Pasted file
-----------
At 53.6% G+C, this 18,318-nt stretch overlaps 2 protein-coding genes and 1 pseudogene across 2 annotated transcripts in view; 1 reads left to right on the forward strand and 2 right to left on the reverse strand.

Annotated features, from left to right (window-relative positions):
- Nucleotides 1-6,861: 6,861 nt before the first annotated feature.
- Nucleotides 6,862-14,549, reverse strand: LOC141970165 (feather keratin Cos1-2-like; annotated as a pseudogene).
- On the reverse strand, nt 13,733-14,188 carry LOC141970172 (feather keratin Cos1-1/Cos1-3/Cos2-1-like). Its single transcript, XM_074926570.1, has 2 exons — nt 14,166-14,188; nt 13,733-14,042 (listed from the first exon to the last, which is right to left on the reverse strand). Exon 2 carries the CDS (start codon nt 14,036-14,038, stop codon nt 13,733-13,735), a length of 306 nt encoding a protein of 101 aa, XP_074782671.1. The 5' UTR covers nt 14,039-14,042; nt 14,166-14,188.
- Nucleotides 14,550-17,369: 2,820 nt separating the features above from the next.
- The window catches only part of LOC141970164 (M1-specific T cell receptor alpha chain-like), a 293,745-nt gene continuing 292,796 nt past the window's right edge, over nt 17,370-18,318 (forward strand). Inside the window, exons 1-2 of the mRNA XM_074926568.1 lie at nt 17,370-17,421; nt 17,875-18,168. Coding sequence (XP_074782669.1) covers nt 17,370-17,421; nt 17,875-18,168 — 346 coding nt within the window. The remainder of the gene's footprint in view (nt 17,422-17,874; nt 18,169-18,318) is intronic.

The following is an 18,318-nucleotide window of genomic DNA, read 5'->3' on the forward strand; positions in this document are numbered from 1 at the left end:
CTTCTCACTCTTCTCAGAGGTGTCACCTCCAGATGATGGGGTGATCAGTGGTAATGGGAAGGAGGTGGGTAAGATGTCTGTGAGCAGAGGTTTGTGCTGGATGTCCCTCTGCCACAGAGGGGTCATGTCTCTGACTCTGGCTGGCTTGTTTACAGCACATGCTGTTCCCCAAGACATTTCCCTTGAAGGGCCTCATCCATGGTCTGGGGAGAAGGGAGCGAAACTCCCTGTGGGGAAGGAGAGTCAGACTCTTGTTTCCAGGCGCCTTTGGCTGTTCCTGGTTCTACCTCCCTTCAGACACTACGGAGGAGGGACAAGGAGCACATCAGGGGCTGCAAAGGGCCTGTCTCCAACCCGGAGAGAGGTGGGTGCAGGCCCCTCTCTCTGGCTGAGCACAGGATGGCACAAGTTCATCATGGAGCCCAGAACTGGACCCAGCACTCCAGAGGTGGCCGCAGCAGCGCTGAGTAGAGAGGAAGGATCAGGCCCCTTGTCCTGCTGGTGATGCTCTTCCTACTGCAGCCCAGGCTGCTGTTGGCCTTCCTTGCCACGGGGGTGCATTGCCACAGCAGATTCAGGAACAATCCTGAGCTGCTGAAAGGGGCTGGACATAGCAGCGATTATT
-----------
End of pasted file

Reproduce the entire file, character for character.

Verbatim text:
At 53.6% G+C, this 18,318-nt stretch overlaps 2 protein-coding genes and 1 pseudogene across 2 annotated transcripts in view; 1 reads left to right on the forward strand and 2 right to left on the reverse strand.

Annotated features, from left to right (window-relative positions):
- Nucleotides 1-6,861: 6,861 nt before the first annotated feature.
- Nucleotides 6,862-14,549, reverse strand: LOC141970165 (feather keratin Cos1-2-like; annotated as a pseudogene).
- On the reverse strand, nt 13,733-14,188 carry LOC141970172 (feather keratin Cos1-1/Cos1-3/Cos2-1-like). Its single transcript, XM_074926570.1, has 2 exons — nt 14,166-14,188; nt 13,733-14,042 (listed from the first exon to the last, which is right to left on the reverse strand). Exon 2 carries the CDS (start codon nt 14,036-14,038, stop codon nt 13,733-13,735), a length of 306 nt encoding a protein of 101 aa, XP_074782671.1. The 5' UTR covers nt 14,039-14,042; nt 14,166-14,188.
- Nucleotides 14,550-17,369: 2,820 nt separating the features above from the next.
- The window catches only part of LOC141970164 (M1-specific T cell receptor alpha chain-like), a 293,745-nt gene continuing 292,796 nt past the window's right edge, over nt 17,370-18,318 (forward strand). Inside the window, exons 1-2 of the mRNA XM_074926568.1 lie at nt 17,370-17,421; nt 17,875-18,168. Coding sequence (XP_074782669.1) covers nt 17,370-17,421; nt 17,875-18,168 — 346 coding nt within the window. The remainder of the gene's footprint in view (nt 17,422-17,874; nt 18,169-18,318) is intronic.

The following is an 18,318-nucleotide window of genomic DNA, read 5'->3' on the forward strand; positions in this document are numbered from 1 at the left end:
CTTCTCACTCTTCTCAGAGGTGTCACCTCCAGATGATGGGGTGATCAGTGGTAATGGGAAGGAGGTGGGTAAGATGTCTGTGAGCAGAGGTTTGTGCTGGATGTCCCTCTGCCACAGAGGGGTCATGTCTCTGACTCTGGCTGGCTTGTTTACAGCACATGCTGTTCCCCAAGACATTTCCCTTGAAGGGCCTCATCCATGGTCTGGGGAGAAGGGAGCGAAACTCCCTGTGGGGAAGGAGAGTCAGACTCTTGTTTCCAGGCGCCTTTGGCTGTTCCTGGTTCTACCTCCCTTCAGACACTACGGAGGAGGGACAAGGAGCACATCAGGGGCTGCAAAGGGCCTGTCTCCAACCCGGAGAGAGGTGGGTGCAGGCCCCTCTCTCTGGCTGAGCACAGGATGGCACAAGTTCATCATGGAGCCCAGAACTGGACCCAGCACTCCAGAGGTGGCCGCAGCAGCGCTGAGTAGAGAGGAAGGATCAGGCCCCTTGTCCTGCTGGTGATGCTCTTCCTACTGCAGCCCAGGCTGCTGTTGGCCTTCCTTGCCACGGGGGTGCATTGCCACAGCAGATTCAGGAACAATCCTGAGCTGCTGAAAGGGGCTGGACATAGCAGCGATTATT